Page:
He recently secured a job selling Craftmatic adjustable beds. During rests between exercises, he's been trying to memorize a sales script provided by the company. “I needed the extra income,” he says as he moves over to the pulldown machine. He lodges a pair of fuzzy brown slippers under the machine for leverage, then smoothly glides the bar down to his neck, six, seven, eight times.

“Look,” he says when he finishes the set. “There are no books. I'll be honest with you. There are no minutes. There's nothing to show you. The whole reason we formed the nonprofit was to give people a place they could donate. But yeah, I've got to tighten stuff up.

“Everyone is coming down on me, bringing the heat,” he continues while dabbing sweat from his forehead. “After the [ESPN] article came out, there was so much heat that my wife sat me down and said maybe it's time to stop the operation. I don't want to quit, but you wouldn't believe the heat -- from the coaches at Jackson, from other schools, even on the street here, the neighbors yell at me for not sending my boys to Northwestern.

“When I was in the Marines in Japan, I used to fight on the streets. The people, they'd look at my face and say, “He's soft.' But bro, I tell you I'm not soft. I am vicious. When I am fighting, I will not stop. Yet even I can't stand the heat I'm getting here. I don't want you to get the idea that I'm a coward, but with all this heat I'm drawing, I just don't know.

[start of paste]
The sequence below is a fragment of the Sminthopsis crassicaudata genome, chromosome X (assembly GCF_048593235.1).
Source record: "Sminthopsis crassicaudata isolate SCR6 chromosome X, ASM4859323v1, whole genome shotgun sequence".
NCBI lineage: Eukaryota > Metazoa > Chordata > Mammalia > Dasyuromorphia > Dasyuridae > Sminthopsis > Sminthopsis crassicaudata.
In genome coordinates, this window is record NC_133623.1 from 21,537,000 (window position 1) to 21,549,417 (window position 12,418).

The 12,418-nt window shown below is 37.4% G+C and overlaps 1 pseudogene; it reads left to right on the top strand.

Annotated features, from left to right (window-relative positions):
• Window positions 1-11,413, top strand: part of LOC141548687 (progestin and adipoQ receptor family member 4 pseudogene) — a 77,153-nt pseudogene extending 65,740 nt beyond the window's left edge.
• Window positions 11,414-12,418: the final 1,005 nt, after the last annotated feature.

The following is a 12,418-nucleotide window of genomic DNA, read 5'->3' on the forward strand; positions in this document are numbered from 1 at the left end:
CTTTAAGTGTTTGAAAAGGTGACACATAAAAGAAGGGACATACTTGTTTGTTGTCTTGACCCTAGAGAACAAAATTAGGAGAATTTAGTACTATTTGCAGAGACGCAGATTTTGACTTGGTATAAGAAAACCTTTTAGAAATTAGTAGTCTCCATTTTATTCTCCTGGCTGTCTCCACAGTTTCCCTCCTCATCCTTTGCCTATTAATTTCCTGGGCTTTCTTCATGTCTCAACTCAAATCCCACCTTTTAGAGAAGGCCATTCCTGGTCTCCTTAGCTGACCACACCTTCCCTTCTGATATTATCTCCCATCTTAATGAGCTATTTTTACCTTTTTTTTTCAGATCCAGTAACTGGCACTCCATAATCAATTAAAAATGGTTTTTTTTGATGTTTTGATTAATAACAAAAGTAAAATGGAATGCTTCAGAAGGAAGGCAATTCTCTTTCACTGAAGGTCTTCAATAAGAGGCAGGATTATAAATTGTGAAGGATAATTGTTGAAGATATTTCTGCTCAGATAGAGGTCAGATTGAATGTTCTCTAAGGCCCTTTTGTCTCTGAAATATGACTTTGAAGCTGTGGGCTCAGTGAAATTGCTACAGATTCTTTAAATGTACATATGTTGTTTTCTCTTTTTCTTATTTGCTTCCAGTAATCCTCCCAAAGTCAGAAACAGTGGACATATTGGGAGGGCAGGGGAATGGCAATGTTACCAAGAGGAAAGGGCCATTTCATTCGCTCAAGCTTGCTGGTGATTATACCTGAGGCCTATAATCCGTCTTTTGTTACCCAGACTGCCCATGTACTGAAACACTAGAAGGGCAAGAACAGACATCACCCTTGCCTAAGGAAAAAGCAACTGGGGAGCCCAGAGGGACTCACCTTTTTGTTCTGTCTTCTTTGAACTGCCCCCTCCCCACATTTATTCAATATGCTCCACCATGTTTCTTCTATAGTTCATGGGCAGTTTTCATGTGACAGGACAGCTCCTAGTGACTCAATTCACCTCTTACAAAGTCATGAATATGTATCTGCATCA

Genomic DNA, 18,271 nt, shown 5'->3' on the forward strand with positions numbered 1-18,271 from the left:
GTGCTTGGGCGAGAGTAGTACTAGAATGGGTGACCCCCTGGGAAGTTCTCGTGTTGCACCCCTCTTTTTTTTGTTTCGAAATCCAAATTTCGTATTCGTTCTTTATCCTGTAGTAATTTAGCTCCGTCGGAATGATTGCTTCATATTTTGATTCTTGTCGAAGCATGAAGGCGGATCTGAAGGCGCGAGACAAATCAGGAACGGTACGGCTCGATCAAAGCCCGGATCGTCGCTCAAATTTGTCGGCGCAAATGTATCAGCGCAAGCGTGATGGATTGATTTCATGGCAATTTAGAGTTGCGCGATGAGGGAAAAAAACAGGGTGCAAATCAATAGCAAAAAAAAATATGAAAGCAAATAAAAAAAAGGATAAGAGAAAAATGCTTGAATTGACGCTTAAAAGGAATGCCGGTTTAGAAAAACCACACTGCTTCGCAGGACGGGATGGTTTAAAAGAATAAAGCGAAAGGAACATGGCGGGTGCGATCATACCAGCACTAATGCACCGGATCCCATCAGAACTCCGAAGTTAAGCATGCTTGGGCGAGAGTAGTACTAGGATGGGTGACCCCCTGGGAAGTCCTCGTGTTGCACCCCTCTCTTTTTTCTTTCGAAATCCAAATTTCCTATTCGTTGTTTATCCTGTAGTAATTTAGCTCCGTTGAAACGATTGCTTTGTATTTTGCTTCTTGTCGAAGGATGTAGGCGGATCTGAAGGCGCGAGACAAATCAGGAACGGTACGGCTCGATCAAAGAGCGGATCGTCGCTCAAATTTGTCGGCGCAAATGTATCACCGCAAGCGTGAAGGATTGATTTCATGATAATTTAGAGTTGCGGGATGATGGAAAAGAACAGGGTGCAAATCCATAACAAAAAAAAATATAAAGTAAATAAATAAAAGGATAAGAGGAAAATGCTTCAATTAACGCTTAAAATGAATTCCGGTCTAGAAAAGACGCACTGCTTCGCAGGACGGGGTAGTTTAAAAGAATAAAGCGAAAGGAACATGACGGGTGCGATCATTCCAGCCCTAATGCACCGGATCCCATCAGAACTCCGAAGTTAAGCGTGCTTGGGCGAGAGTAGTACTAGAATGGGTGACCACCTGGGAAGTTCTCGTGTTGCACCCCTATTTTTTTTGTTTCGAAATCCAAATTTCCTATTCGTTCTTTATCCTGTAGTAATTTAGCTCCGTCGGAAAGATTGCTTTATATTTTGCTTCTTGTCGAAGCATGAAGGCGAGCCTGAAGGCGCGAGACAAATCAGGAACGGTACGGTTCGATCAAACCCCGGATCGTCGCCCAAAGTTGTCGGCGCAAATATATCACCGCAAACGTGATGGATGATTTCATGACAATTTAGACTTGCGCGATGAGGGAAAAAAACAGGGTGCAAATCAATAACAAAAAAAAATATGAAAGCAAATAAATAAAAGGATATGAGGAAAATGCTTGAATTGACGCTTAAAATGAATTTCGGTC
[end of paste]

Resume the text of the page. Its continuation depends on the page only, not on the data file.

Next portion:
“What's the worst that can happen? My wife and I shut this all down. Nobody would be bothering us, and we could lead a simple life raising our own two kids.”

GMAC head Fred Rodgers is looking carefully for an excuse to shut down Gachelin involuntarily: “We're going to be watching everything he does,” he says.

Dan Boyd of the FHSAA plans to reinvestigate Gachelin's operation when he makes his next trip down to Miami-Dade.

It's not yet 10:00 in the morning, but the sun already cooks Liberty City at 90 degrees. It's getting late. Gachelin needs to clean up before making his first sales call of the day. He picks up his towel and the sales sheets he's been memorizing, then heads inside, taking a break from the heat.